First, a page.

Should I be using assert in my PHP code?

04/22/2020 18:30:02

A coworker has added the assert command a few times within our libraries in places where I would have used an if statement and thrown an exception. (I had never even heard of assert before this.) Here is an example of how he used it:

assert('isset($this->records); /* Records must be set before this is called. */');

I would have done:

if (!isset($this->records)) {
    throw new Exception('Records must be set before this is called');

From reading the PHP docs on assert, it looks like it's recommended that you make sure assert is active and add a handler before using assert. I can't find a place where he's done this.

So, my question is, is using assert a good idea given the above and should I be using it more often instead of if's and exceptions?

Another note, we are planning to use these libraries on a variety of projects and servers, including projects that we may not even be part of (the libraries are open source). Does this make any difference in using assert?

Verified Answer (77 Votes)

12/23/2010 11:39:10

The rule of thumb which is applicable across most languages (all that I vaguely know) is that an assert is used to assert that a condition is always true whereas an if is appropriate if it is conceivable that it will sometimes fail.

In this case, I would say that assert is appropriate (based on my weak understanding of the situation) because records should always be set before the given method is called. So a failure to set the record would be a bug in the program rather than a runtime condition. Here, the assert is helping to ensure (with adequate testing) that there is no possible program execution path that could cause the code that is being guarded with the assert to be called without records having been set.

The advantage of using assert as opposed to if is that assert can generally be turned off in production code thus reducing overhead. The sort of situations that are best handled with if could conceivably occur during runtime in production system and so nothing is lost by not being able to turn them off.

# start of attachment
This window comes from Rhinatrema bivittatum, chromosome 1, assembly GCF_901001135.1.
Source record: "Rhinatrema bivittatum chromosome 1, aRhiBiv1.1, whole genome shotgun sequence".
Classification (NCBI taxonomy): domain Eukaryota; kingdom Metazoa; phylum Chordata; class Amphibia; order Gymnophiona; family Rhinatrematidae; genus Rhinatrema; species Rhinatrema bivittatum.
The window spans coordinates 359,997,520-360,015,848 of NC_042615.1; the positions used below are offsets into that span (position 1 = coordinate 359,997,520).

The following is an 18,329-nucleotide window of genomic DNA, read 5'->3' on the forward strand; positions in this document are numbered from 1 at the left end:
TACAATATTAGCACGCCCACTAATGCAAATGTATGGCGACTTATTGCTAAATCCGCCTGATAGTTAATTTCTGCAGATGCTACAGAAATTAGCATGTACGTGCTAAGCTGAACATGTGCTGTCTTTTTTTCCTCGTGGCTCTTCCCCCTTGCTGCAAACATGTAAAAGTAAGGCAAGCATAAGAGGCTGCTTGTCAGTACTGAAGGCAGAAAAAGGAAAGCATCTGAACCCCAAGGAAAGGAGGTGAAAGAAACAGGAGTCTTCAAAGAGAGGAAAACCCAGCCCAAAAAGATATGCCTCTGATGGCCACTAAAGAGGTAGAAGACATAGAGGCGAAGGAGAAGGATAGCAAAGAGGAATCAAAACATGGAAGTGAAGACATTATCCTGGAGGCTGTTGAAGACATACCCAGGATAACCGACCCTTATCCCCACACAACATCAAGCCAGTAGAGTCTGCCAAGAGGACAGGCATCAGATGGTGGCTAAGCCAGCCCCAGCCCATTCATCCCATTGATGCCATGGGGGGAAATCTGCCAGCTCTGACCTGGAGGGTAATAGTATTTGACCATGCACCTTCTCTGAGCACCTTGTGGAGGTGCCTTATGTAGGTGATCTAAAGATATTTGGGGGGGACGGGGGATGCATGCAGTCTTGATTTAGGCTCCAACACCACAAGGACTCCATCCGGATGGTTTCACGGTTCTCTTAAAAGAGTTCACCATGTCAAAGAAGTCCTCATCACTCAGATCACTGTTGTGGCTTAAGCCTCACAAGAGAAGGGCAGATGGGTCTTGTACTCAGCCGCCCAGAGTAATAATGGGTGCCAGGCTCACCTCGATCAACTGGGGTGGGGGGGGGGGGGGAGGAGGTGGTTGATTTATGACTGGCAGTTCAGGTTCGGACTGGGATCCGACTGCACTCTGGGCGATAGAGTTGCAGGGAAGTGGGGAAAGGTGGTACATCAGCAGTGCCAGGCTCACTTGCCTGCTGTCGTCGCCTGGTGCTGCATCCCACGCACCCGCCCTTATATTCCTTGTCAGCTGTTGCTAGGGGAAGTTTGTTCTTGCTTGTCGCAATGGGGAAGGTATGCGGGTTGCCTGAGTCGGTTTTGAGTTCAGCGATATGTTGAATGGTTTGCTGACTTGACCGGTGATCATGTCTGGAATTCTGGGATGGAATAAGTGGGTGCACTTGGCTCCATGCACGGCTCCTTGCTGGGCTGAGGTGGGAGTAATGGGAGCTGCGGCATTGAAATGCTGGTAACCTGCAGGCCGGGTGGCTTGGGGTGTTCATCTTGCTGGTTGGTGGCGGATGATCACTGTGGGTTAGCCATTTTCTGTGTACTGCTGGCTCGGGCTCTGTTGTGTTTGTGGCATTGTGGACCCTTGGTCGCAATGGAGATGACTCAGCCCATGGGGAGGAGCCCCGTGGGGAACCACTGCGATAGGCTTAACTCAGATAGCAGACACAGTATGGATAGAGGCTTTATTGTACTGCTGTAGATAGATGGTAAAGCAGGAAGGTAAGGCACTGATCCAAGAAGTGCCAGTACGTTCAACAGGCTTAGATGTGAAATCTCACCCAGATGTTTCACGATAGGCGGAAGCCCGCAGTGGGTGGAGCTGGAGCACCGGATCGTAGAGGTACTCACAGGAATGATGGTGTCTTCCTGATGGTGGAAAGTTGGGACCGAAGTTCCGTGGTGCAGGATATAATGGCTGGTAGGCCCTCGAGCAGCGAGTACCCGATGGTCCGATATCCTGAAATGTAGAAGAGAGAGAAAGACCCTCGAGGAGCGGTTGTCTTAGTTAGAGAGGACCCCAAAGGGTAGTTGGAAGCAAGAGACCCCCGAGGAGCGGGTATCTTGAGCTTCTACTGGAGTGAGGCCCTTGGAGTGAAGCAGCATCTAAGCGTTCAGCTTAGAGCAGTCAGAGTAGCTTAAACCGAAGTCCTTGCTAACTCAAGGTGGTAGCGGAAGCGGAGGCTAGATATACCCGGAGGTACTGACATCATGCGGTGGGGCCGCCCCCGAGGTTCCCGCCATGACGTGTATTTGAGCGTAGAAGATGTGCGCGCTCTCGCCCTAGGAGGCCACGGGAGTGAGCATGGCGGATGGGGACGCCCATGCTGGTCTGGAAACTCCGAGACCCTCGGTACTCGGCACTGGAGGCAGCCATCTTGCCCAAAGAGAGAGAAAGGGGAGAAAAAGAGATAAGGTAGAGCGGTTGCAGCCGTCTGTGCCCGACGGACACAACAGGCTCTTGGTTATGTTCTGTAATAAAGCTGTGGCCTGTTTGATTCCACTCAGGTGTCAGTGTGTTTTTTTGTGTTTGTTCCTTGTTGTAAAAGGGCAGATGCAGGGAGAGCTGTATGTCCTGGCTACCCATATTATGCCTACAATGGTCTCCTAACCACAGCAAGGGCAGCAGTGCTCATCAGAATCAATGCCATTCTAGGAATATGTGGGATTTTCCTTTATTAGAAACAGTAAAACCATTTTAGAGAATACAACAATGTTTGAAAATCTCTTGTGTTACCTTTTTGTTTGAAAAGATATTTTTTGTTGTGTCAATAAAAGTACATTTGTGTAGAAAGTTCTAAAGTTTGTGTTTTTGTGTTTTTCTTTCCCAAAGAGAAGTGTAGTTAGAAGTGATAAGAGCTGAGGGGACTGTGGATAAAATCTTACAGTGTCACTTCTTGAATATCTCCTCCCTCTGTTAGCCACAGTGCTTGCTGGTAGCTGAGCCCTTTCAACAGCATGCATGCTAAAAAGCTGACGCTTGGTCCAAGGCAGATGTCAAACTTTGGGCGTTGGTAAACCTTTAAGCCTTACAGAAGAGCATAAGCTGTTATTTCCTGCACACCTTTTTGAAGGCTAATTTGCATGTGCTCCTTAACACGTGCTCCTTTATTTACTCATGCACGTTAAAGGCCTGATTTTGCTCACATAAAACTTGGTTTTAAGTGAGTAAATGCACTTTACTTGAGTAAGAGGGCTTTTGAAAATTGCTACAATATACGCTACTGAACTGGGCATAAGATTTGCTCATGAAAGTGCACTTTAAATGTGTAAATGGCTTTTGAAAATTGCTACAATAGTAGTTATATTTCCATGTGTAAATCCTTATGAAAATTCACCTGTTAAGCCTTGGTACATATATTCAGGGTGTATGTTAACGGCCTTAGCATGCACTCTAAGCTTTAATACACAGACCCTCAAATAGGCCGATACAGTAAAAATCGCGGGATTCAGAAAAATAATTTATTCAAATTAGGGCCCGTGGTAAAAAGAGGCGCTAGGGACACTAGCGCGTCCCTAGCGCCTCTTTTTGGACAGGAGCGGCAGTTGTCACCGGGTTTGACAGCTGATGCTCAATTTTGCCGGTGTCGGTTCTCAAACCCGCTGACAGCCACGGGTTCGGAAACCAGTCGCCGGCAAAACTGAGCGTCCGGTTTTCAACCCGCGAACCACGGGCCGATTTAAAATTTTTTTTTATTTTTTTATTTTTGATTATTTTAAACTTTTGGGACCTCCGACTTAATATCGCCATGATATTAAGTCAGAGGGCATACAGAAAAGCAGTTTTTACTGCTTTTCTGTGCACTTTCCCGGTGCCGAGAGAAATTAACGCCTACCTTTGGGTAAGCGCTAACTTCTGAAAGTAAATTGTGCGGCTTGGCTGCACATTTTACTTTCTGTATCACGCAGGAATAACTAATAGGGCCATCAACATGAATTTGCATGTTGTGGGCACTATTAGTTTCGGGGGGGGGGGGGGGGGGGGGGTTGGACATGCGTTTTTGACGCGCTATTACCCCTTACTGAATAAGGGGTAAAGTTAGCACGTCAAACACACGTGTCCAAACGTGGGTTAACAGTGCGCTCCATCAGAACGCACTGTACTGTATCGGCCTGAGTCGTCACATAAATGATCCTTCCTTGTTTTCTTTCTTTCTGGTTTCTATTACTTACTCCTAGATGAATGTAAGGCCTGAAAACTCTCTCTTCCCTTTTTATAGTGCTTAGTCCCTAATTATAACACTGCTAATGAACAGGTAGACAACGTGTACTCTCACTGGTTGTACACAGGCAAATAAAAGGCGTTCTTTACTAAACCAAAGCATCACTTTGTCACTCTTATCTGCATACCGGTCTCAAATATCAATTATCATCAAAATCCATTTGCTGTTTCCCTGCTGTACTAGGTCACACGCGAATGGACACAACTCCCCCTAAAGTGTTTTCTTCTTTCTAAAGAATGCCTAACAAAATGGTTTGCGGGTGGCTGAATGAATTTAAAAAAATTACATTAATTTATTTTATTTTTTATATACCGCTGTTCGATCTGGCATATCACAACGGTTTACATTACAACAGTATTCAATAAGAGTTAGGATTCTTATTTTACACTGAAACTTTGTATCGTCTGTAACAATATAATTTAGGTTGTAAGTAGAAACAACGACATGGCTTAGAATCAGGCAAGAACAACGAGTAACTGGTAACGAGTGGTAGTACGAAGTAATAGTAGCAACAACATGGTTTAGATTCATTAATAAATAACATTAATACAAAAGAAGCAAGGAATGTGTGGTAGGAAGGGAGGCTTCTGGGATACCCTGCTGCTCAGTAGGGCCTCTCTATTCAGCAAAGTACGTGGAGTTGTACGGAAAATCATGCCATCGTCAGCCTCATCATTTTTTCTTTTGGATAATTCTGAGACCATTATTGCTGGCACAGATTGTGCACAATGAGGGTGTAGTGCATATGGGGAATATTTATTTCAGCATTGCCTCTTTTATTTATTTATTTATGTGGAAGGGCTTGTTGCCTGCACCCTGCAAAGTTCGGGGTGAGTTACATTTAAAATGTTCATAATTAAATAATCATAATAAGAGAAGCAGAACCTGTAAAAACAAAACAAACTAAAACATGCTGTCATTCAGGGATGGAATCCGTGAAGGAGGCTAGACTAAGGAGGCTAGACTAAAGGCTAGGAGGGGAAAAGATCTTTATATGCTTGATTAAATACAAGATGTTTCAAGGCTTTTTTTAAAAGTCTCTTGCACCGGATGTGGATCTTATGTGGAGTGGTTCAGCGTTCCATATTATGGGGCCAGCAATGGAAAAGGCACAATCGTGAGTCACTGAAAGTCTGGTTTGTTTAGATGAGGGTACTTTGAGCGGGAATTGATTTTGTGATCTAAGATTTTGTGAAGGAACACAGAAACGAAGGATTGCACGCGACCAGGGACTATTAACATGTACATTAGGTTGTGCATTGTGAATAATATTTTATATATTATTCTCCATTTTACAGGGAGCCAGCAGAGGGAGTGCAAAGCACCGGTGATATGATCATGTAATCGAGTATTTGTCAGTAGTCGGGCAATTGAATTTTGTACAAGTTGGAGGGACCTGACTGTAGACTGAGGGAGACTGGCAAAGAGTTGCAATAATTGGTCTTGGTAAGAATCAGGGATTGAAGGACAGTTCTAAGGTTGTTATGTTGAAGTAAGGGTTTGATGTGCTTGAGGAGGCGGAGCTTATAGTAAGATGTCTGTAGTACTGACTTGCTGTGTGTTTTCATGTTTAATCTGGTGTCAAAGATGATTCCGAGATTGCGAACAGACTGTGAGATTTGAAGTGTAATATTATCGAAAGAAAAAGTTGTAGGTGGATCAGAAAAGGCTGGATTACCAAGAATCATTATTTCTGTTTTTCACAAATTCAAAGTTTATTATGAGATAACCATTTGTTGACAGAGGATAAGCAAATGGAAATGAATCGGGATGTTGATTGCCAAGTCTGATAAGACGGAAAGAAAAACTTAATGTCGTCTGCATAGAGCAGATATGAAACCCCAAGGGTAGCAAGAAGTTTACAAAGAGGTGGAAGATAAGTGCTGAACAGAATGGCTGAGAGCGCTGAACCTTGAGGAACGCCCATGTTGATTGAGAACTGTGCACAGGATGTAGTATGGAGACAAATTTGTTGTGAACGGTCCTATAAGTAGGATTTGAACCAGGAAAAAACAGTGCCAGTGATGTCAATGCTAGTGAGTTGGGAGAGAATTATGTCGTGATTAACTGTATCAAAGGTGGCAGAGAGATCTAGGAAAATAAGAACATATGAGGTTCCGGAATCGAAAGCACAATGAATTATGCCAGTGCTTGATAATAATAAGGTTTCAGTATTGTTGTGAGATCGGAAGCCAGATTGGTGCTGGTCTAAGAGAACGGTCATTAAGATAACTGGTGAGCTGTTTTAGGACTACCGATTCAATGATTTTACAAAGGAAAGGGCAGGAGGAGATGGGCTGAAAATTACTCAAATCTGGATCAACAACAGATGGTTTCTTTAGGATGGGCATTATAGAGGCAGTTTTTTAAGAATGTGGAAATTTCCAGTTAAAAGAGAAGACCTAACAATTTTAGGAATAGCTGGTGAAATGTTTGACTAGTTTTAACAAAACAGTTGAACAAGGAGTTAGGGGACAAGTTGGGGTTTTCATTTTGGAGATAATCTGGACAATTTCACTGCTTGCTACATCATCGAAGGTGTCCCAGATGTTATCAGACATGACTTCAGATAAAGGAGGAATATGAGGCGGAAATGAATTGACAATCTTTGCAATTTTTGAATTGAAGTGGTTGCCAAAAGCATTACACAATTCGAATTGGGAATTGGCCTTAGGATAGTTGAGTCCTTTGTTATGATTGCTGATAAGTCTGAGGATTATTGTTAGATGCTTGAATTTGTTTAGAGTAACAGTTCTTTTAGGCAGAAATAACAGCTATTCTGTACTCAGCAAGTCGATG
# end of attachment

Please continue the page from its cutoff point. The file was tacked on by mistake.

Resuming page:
Answer #2 (25 Votes)

08/31/2013 00:07:08

Think of asserts as "power comments". Rather than a comment like:

// Note to developers: the parameter "a" should always be a number!!!


assert('is_numeric(a) /* The parameter "a" should always be a number. */');

The meanings are exactly the same and are intended for the exact same audience, but the first comment is easily forgotten or ignored (no matter how many exclamation marks), while the "power comment" is not only available for humans to read and understand, it is also constantly machine-tested during development, and won't be ignored if you set up good assert handling in code and in work habits.

Seen this way, asserts are a completely different concept than if(error)... and exceptions, and they can co-exist.

Yes, you should be commenting your code, and yes, you should be using "power comments" (asserts) whenever possible.


Answer #3 (16 Votes)

12/23/2010 11:52:08

It wholly depends on your development strategy. Most developers are unaware of assert() and use downstream unit testing. But proactive and built-in testing schemes can sometimes be advantageous.

assert is useful, because it can be enabled and disabled. It doesn't drain performance if no such assertion handler is defined. Your collegue doesn't have one, and you should devise some code which temporary enables it in the development environment (if E_NOTICE/E_WARNINGs are on, so should be the assertion handler). I use it occasionally where my code can't stomach mixed variable types - I don't normally engage in strict typing in a weakly typed PHP, but there random use cases:

 function xyz($a, $b) {

Which for example would compensate for the lack of type specifiers string $a, array $b. PHP5.4 will support them, but not check.

Hack Hex uses Stack Exchance API by the Stack Exchange Inc. to scrape questions/answers under Creative Commons license.